This brings us to the angle of the countersink. The standard angle for most screw heads if they follow the Unified Thread Standards is 82°, so the countersink should match this. Because this is the standard angle, it’s easy to get countersinking drill bits or drill press tooling that will create the ideal fit. And ideally, hardware has at least 50% contact with the countersink when it’s assembled, so for projects where the tolerances are flexible, the angle does not have to be an exact match.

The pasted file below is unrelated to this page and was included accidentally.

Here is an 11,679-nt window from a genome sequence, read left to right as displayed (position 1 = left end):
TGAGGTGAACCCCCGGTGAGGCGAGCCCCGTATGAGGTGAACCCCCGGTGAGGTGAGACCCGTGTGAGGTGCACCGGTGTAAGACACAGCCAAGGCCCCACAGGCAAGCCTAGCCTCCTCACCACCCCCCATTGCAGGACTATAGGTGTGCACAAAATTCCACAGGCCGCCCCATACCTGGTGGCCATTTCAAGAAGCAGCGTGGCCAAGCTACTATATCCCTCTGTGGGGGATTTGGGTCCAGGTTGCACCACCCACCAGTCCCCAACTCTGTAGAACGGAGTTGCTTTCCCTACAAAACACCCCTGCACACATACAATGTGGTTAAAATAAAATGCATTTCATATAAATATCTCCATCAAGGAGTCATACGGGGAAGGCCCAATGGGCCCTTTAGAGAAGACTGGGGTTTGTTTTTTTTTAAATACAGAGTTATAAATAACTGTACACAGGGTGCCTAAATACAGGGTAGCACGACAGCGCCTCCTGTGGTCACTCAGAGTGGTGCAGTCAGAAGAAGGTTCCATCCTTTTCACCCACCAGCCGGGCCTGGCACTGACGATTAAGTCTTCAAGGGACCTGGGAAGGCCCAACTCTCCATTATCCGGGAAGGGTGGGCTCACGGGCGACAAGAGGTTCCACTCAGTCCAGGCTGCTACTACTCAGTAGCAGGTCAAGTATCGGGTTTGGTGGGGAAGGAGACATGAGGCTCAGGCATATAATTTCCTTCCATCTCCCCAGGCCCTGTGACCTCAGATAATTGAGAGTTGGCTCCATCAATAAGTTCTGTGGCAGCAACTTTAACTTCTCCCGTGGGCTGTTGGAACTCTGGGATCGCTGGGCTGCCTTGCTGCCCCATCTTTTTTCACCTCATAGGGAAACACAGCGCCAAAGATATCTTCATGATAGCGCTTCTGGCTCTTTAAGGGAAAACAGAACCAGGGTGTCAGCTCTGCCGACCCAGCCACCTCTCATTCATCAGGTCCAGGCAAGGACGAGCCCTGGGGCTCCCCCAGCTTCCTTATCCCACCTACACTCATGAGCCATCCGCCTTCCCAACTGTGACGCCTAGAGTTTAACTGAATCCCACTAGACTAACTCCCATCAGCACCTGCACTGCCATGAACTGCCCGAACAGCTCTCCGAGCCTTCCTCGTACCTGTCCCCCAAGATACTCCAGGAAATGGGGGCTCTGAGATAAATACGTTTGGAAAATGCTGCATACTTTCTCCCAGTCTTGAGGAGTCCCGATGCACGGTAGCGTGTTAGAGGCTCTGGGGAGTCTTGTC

Tapping Made Easy With Our Online Tapping Service

Tapping laser cut holes and countersinking can be confusing, these tips should make it much easier the next time you are working on a tapped or countersunk project. We aim to make manufacturing and machining simple.

And starting at only $3 per tapping operation, we’re also making it affordable. The best part is, the more you order, the more you save! You can get up to 59% off your order if you increase the quantity of tapping operations. So get your custom tapped parts designed, uploaded to our instant quote tool, and have custom laser cut and tapped parts at your door in days.